A song I’ve dubbed ‘I’m a Trapeze,’ tape-recorded through the walls of my old apartment, the woman next door (chunky amber beads, electric-white hair) playing two chords on a guitar. Sometimes I think the plaster was obscuring her lyrics, other times I think she was singing nonsense. One of those songs that benefits from bad acoustics, barriers, poor recording equipment.
Field recordings from recess over at the kindergarten. They were sitting on wax paper and sliding down the slide.
A snippet from madrigals rehearsal, just the altos stumbling over a Latin phrase (‘pax hominibus’) while the others make small talk. ‘I mean look at how thick her socks are,’ clearly audible at 0:55.
‘Man o’ Wiser,’ by Richard Boscia, accompanying himself on a finger piano, recorded at a friend’s birthday party. I was nervous beforehand because the only person I’d know there would be my friend, who would know everyone else and be the guest of honor and have other responsibilities. I drank half a carton of orange juice, then filled it with grocery-store vodka, shook it up, and sipped from the carton as I drove to the party. I figured the cops wouldn’t complain about a man drinking some orange juice straight from the container as he rocketed down the road. Which was, if memory serves, encased in ice and double-knotted.
My mother playing a song on the piano in the living room. I don’t know the name but you’d recognize it. She bought a music box featuring the same song and gave it to my stepfather for his birthday, and after that she stopped playing it on the piano. But anyway about Richard Boscia, he always wore a suit and this never failed to impress the ladies, acting as a counterbalance against his penchant for drum circles and hacky-sack. Some shill said, ‘Say I hear Dickie plays a mean finger piano,’ and Richard Boscia acted all shy and like ‘oh no no no, I couldn’t,’ until somehow we found ourselves begging him to play it, how the hell did that ever seem like a good idea, and I’m even like breaking out my tape recorder and saying let’s get this down for posterior, the room hot and close and unsteady and me and my screwdriver’d gut wanting to kiss everyone on the cheek. Totally depressing, then, when I listened to the tape the next afternoon and the song was the perfect thing. Something that should probably wrap up the mix tape, but I’d rather stick it in the fourth slot so the dead girl won’t get distracted by it, distracted by him.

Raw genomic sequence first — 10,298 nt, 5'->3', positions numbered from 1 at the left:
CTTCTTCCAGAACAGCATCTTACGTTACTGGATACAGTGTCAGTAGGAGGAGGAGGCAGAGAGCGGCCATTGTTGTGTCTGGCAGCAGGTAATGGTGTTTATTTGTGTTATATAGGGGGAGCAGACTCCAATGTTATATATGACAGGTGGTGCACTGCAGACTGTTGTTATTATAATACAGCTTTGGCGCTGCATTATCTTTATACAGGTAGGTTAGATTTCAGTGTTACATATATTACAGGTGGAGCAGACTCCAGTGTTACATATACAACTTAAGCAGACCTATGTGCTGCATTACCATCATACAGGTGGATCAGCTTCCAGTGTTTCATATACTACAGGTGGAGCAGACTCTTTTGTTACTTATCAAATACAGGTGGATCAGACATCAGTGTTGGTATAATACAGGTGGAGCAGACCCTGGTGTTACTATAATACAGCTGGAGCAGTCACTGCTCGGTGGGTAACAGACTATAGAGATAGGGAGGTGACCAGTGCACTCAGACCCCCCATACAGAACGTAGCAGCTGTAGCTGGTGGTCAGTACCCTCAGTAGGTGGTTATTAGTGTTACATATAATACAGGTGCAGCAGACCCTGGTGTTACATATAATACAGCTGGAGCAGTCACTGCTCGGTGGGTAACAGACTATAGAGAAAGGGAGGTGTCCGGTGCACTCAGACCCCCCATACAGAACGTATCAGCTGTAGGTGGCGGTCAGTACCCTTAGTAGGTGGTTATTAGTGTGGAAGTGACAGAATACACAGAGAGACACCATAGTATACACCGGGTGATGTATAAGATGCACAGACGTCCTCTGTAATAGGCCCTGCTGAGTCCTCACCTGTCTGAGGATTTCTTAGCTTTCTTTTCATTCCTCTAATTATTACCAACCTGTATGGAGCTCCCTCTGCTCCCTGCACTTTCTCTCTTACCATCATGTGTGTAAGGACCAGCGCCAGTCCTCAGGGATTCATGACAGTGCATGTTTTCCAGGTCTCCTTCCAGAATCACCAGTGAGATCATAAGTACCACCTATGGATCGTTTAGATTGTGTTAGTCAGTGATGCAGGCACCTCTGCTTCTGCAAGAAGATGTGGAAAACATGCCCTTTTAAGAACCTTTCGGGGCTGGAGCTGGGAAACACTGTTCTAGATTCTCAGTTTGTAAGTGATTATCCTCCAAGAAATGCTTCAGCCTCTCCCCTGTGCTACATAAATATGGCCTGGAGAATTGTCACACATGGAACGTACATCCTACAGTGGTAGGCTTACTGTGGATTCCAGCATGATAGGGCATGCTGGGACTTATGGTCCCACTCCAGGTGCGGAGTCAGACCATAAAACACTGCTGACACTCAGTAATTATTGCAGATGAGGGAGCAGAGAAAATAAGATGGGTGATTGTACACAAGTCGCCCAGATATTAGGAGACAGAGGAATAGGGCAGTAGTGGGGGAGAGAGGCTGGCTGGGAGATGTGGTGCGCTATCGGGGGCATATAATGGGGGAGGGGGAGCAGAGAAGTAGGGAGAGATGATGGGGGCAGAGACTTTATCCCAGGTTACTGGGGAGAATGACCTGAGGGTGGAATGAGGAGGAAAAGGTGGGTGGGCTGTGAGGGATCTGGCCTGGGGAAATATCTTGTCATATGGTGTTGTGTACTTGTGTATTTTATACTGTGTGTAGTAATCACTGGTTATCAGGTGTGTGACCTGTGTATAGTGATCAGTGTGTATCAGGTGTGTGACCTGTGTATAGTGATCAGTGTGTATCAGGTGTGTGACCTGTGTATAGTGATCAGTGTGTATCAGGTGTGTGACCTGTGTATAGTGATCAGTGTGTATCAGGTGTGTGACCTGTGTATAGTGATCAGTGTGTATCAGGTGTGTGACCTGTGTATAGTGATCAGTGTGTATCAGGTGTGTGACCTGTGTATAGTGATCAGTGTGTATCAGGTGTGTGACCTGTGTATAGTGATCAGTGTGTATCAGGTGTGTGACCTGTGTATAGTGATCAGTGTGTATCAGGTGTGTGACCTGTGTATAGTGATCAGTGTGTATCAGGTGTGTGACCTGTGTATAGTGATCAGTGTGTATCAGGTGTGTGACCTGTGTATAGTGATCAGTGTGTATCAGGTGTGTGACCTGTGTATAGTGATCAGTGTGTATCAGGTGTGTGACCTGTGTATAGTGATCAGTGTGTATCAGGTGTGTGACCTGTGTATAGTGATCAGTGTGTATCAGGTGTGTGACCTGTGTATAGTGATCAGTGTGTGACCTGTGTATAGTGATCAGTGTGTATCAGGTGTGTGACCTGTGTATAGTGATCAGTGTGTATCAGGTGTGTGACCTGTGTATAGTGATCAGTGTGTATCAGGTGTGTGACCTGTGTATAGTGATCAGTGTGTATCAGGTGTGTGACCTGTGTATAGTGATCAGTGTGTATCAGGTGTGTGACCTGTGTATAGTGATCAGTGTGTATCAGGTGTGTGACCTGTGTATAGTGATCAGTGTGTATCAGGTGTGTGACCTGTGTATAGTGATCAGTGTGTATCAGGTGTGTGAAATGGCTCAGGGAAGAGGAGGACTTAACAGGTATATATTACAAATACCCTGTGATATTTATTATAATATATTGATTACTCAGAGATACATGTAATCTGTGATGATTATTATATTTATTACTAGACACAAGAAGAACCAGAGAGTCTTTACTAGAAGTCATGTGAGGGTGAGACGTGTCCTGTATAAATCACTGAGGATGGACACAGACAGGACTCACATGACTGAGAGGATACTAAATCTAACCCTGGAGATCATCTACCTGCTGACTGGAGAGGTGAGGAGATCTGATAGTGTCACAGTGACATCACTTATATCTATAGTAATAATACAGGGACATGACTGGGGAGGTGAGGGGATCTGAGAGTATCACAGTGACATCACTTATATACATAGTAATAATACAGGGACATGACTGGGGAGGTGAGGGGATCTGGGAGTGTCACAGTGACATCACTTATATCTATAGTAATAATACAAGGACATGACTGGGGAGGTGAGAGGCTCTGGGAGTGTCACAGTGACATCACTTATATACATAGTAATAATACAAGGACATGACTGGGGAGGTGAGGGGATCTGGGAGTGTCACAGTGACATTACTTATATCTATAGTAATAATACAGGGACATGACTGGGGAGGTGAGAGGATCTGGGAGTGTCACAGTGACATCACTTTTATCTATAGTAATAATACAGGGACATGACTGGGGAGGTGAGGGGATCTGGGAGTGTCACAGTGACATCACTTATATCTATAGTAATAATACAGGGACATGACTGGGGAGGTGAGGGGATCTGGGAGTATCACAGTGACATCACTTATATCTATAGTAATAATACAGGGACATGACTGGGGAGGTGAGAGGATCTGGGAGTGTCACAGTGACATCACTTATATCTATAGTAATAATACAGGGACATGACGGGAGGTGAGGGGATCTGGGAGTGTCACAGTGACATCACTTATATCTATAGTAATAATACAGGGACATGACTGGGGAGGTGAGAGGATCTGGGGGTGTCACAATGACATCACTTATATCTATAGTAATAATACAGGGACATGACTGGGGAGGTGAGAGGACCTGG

The dishwasher running in the middle of the night. It does this thing halfway through, this huge clank that always sends a jolt through the house, and you think it’s going to break but it never does.
‘Happy Slap,’ by The Denny Taplin Band, taped off the car radio as I drove home from the dead girl’s house. You can hear me ordering chicken tenders through the drive-thru intercom at 2:38.
A quick burst of ‘The Ocean’ by Led Zeppelin, which was on the cassette before I taped over it to make this new mix.
Twelve minutes of what I happen to know is snow falling in the winter of 1994. Amateur ears might mistake it for static and someone breathing too close to the microphone. She said she distrusted inclement weather that didn’t make any noise. She was unhappy, not in the mood for talking, her cheeks rubbed raw with the cold. She made that scarf herself.